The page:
European Summit Challenge
Wales - Snowdon / Yr Wyddfa 1085m

MY INTRODUCTION

My first ascent of Snowdon was at the age of eleven. I was at an impressionable age, looking for adventure and no doubt eager to boast on my return. Snowdon was not just the highest mountain in Wales, it was and still is referred to as the highest mountain in England and Wales, which makes it twice as impressive a boast.

We were on a week long holiday; my mother, father, elder brother and I. We had spent the previous days site seeing around North Wales; Ffestiniog Railway, Portmeirion, the usual places. The walk up Snowdon was going to be a highlight of the holiday and I had been eagerly awaiting it. My father had chosen the Watkins path which lead up to a col between Snowdon's east ridge and Y Lliwedd. Here mother, exhausted with no desire to walk further, opted to wait in the sun whilst we continued the adventure upwards. The path began to zigzag up a slope of broken rock buttresses and loose scree. Being summer, the trail was crowded and on this narrower path we often found ourselves at the back of a queue. The three of us; father, brother and I, stepped off to allow a group of soldiers to pass by on their way down. We might have tried to cut the corner of a zag, I don't think we stepped far, but before we knew it cloud descended and we were enwrapped in a white veil so thick as to be disorientated, the path lost. It seemed obvious to my father which way to go, up. I still remember vividly images from that moment on. The climb was not hard, a scramble on loose rock, never exposed but sufficiently scary to get the adrenalin pumping in child. I loved it. When we reached the summit trig point we weren't tourist, somewhere in the swirling vapours of Snowdon's breath, we had become mountaineers.


Seven years passed before I returned to the mountain. Like most teenagers, I had stopped  going  anywhere  with  my

parent many years before, and so on this occasion I had ridden up to North Wales with a school friend. Phil took a delight in attempting potentially dangerous manoeuvres on steep ground, he was totally fearless. A day out locally was not complete without a leap down the near vertical face of a sand or gravel quarry, riding the debris as it parted from the wall and jumping clear of the mini avalanche before it engulfed him at the bottom. Phil was not interested in long walks up steep hills. A trek across Scotland the previous year had made this clear. Snowdonia, I promised, would be full of steep climbs and exposure. Our first route was a scramble up the North Ridge of Tryfan, a route with which I was familiar having completed it with the Venture Scouts that Easter. Tryfan served as reference from which we could judge our abilities, because the second route would take us up Snowdon via the airy Crib Goch (Red Ridge). This was a route with which I was not familiar and came only from the recommendation of the AA's "Illustrated Guide to Britain", a volume borrowed from my father and not widely known for it's mountaineering content. The guide simply read; "The Crib Goch route could be dangerous for the inexperienced climber." Neither Phil nor myself knew anything of grades, and this seemed a solid endorsement. Adventure could not be more guaranteed. So on a beautiful sunny day at the end of May, we nervously left the car at Pen-y-Pass and headed on up the Pyg Track. The track reached Bwlch y Moch (Pass of the Pig) and contoured round on the other side. We stayed firmly on the ridge line and continued westward. Soon feet alone were no longer adequate, and hands were required to haul ourselves upward as we picked off the most challenging line. The route was everything we had wanted. Easy scrambling, but nothing like either of us had experienced before.   The shear exposure blew us away,  and when  it  came  to  make the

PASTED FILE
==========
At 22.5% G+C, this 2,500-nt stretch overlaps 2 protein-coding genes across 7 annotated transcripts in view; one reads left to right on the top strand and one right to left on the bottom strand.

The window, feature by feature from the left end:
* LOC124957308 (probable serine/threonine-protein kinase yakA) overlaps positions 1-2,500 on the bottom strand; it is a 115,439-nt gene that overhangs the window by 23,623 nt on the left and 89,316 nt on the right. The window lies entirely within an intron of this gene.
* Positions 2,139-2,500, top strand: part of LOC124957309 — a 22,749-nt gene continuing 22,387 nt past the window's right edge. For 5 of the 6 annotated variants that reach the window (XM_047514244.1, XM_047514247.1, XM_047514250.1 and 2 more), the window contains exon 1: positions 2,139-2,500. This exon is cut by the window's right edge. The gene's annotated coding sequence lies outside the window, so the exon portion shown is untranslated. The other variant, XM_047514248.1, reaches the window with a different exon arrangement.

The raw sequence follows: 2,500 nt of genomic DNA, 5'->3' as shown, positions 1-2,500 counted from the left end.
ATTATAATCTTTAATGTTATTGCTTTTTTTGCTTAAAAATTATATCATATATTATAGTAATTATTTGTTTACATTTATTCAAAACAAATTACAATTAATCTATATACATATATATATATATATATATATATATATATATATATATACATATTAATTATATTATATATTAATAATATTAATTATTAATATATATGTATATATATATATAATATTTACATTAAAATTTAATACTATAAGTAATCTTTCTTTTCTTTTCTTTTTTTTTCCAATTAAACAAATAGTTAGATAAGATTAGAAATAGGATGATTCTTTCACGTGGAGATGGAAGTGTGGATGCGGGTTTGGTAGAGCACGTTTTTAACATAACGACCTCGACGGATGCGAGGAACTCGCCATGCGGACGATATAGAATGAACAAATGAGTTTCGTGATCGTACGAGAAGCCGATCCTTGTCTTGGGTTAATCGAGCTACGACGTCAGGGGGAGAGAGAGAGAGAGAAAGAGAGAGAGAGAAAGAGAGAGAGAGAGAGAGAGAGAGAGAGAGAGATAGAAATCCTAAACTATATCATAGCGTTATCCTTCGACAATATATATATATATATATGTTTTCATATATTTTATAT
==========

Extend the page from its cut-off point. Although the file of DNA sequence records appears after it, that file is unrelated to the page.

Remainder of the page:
traverse of the knife like ridge towards Crib-y-Ddysgl, we were grinning like men possessed. I remember nothing of the summit itself, nor the descent.
Crib Goch, May 1990.
Crib Goch, May 1990.
Crib Goch, May 1990.
Traversing Crib Goch, May 1990.

Trig Pillar on Snowdon's Summit.
Phil triumphs over Snowdon's, May 1990.



On a more recent winter traverse of Crib Goch, I took the photos to make a cool (if I say so myself) 360 panoramic tour of Snowdon allowing armchair ascent from Pen-y-Pass via Crib Goch, the Pyg Track, or the Miners Track. See a demo above, and make your own virtual ascent at wwww.virtualmountains.co.uk.

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